Icaronycteris is an extinct genus of microchiropteran bat that lived in the early Eocene 52.2 million years ago, making it the earliest known definitive bat. Four exceptionally preserved specimens, among the best preserved bat fossils, are known from the Green River Formation of North America. There is only one described species of bat in the genus, I. index, although fragmentary material from France has been tentatively placed within Icaronycteris as the second species I. menui. I. Sigei is based on lower teeth found in Western India. Icaronycteris had a wingspan of 37 centimetres, it resembled modern bats, but had some primitive traits. The tail was much longer and not connected to the hind legs with a skin membrane, the first wing finger bore a claw and the body was more flexible, it had a full set of unspecialised teeth, similar to those of a modern shrew. Its anatomy suggests that, like modern bats, Icaronycteris slept while hanging upside down, holding onto a tree branch or stone ridge with its hind legs.
According to Simmons & Geisler 1998, Icaronycteris is the first genus, followed by Archaeonycteris and Palaeochiropteryx, in a series leading to extant microchiropteran bats. Onychonycteris Australonycteris Protictis
The subtropics are geographic and climate zones located between the tropics at latitude 23.5° and temperate zones north and south of the Equator. Subtropical climates are characterized by warm to hot summers and cool to mild winters with infrequent frost. Most subtropical climates fall into two basic types: humid subtropical, where rainfall is concentrated in the warmest months, dry summer climate or, where seasonal rainfall is concentrated in the cooler months. Subtropical climates can occur at high elevations within the tropics, such as in the southern end of the Mexican Plateau and in Vietnam and Taiwan. Six climate classifications use the term to help define the various temperature and precipitation regimes for the planet Earth. A great portion of the world's deserts are located within the subtropics, due to the development of the subtropical ridge. Within savanna regimes in the subtropics, a wet season is seen annually during the summer, when most of the yearly rainfall falls. Within Mediterranean climate regimes, the wet season occurs during the winter.
Areas bordering warm oceans are prone to locally heavy rainfall from tropical cyclones, which can contribute a significant percentage of the annual rainfall. Plants such as palms, mango, pistachio and avocado are grown within the subtropics; the tropics have been defined as lying between the Tropic of Cancer and Tropic of Capricorn, located at latitudes 23.45° north and south, respectively. According to the American Meteorological Society, the poleward fringe of the subtropics is located at latitudes 35° north and south, respectively. Several methods have been used to define the subtropical climate. In the Trewartha climate classification, a subtropical region should have at least eight months with a mean temperature greater than 10 °C and at least one month with a mean temperature under 18 °C. German climatologists Carl Troll and Karlheinz Paffen defined Warm temperate zones as plain and hilly lands having an average temperature of the coldest month between 2 °C and 13 °C in the Northern Hemisphere and between 6 °C and 13 °C in the Southern Hemisphere, excluding oceanic and continental climates.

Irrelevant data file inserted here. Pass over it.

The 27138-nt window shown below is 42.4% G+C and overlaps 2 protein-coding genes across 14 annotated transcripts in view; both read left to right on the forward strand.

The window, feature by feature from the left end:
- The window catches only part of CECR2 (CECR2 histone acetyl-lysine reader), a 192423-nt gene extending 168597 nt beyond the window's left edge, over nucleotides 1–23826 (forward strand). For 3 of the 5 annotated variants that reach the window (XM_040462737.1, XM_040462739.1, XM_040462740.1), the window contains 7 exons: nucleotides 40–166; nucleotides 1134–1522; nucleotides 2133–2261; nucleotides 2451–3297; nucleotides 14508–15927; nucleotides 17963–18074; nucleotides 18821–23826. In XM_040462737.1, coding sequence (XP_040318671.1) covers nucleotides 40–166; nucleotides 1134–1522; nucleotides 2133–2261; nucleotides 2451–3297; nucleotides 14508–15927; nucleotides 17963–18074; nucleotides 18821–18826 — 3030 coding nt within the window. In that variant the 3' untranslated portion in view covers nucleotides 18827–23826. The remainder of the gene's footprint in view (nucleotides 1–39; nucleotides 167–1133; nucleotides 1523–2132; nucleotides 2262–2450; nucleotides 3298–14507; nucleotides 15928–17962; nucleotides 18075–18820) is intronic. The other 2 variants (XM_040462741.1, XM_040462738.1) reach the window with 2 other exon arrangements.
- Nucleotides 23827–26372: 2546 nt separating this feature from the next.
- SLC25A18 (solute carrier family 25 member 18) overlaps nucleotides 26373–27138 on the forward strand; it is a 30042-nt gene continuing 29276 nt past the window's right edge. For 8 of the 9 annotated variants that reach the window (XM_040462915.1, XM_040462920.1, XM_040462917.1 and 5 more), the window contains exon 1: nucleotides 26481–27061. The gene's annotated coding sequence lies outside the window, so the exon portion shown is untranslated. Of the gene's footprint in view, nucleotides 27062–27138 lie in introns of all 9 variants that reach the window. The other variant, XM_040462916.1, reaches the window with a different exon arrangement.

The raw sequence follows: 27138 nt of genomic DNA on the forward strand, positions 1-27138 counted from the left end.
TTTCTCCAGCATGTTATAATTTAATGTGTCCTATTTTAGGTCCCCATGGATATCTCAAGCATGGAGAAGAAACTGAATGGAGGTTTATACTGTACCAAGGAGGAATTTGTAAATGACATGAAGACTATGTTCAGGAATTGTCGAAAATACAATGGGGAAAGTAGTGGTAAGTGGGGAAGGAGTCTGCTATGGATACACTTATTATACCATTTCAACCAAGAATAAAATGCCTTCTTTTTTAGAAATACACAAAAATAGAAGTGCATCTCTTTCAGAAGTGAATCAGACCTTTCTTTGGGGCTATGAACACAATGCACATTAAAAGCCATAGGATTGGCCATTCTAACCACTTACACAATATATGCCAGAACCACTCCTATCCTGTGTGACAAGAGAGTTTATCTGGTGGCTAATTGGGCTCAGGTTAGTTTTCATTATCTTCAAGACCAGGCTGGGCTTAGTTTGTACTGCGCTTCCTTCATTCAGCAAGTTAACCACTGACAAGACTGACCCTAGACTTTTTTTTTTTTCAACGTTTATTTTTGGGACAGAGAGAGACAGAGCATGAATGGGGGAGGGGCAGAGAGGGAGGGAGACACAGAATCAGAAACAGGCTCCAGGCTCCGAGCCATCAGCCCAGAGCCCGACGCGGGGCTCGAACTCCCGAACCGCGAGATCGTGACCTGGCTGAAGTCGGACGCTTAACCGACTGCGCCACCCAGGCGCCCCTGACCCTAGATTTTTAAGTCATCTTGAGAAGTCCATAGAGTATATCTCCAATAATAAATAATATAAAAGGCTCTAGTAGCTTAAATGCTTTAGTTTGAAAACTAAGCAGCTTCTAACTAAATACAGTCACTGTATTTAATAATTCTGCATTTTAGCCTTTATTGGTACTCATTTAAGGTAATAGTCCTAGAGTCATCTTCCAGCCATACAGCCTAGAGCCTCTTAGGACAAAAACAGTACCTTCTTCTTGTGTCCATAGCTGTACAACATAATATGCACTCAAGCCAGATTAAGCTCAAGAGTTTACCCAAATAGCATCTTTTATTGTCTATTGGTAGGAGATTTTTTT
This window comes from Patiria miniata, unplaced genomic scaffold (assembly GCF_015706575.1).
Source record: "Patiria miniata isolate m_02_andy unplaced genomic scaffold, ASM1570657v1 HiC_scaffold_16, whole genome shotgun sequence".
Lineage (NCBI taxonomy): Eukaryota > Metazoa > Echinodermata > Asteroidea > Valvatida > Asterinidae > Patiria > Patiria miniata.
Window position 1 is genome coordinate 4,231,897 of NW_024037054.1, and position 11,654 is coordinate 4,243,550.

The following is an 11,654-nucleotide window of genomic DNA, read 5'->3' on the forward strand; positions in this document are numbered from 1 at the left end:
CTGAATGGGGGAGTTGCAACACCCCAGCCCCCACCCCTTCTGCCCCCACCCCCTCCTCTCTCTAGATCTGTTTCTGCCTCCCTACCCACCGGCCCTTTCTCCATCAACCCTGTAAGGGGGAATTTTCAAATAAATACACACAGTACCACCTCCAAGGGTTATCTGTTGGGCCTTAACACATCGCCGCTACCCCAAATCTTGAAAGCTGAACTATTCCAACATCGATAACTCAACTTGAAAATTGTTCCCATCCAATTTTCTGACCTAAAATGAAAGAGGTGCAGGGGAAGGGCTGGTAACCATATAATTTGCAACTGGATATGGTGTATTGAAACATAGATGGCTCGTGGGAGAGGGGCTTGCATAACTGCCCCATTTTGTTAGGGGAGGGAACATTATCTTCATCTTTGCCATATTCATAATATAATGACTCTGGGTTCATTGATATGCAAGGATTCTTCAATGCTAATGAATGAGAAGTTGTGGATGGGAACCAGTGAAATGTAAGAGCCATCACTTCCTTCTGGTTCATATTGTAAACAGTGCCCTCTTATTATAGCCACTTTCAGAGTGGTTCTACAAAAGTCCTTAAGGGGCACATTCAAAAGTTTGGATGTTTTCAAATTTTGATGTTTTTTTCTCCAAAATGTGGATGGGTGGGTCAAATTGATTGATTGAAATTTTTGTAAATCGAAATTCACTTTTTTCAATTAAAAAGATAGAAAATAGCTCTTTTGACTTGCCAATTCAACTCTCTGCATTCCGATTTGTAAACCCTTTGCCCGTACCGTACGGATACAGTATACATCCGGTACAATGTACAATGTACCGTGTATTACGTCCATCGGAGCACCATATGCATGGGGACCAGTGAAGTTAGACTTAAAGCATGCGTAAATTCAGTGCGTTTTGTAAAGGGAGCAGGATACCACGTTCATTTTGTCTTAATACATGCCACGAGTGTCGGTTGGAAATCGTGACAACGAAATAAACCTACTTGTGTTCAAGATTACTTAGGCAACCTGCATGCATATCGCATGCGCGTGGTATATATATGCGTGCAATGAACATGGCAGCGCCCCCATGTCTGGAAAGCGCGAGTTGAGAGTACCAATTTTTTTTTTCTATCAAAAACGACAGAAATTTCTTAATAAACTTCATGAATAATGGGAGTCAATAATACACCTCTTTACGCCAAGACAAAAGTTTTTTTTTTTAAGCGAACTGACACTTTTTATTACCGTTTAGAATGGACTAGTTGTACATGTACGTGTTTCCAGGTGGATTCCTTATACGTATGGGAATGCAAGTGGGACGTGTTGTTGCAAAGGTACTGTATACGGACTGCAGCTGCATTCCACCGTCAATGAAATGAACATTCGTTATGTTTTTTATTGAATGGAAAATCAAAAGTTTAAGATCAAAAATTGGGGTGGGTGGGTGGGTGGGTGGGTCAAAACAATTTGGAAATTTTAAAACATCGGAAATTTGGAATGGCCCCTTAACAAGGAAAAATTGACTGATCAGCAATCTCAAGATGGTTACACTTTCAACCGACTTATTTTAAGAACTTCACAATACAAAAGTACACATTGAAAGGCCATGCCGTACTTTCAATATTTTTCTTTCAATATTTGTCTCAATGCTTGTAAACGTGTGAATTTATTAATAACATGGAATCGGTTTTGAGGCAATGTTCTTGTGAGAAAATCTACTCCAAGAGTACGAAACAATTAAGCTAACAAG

According to the Troll-Paffen climate classification, there exists one large subtropical zone named the warm-temperate subtropical zone, subdivided into seven smaller areas. According to the E. Neef climate classification, the subtropical zone is divided into two parts: Rainy winters of the west sides and Eastern subtropical climate. According to the Wilhelm Lauer & Peter Frankenberg climate classification, the subtropical zone is divided into three parts: high-continental and maritime. According to the Siegmund/Frankenberg climate classification, subtropical is one of six climate zones in the world. Heating of the earth near the equator leads to large amounts of upward motion and convection along the monsoon trough or intertropical convergence zone; the upper-level divergence over the near-equatorial trough leads to air rising and moving away from the equator aloft. As the air moves towards the mid-latitudes, it cools and sinks, which leads to subsidence near the 30th parallel of both hemispheres.
This circulation leads to the formation of the subtropical ridge. Many of the world's deserts are caused by these climatological high-pressure areas, located within the subtropics; this regime is known as an arid subtropical climate, located in areas adjacent to powerful cold ocean currents. Examples of this climate are the coastal areas of southern Africa, the south of the Canary Islands and the coasts of Peru and Chile; the humid subtropical climate is located on the western side of the subtropical high. Here, unstable tropical airmasses in summer bring convective overturning and frequent tropical downpours, summer is the season of peak annual rainfall. In the winter the monsoon retreats, the drier trade winds bring more stable airmass and dry weather, frequent sunny skies. Areas that have this type of subtropical climate include Australia, Southeast Asia, parts of South America, the deep south of the United States. In areas bounded by warm ocean like the southeastern United States and East Asia, tropical cyclones can contribute to local rainfall within the subtropics.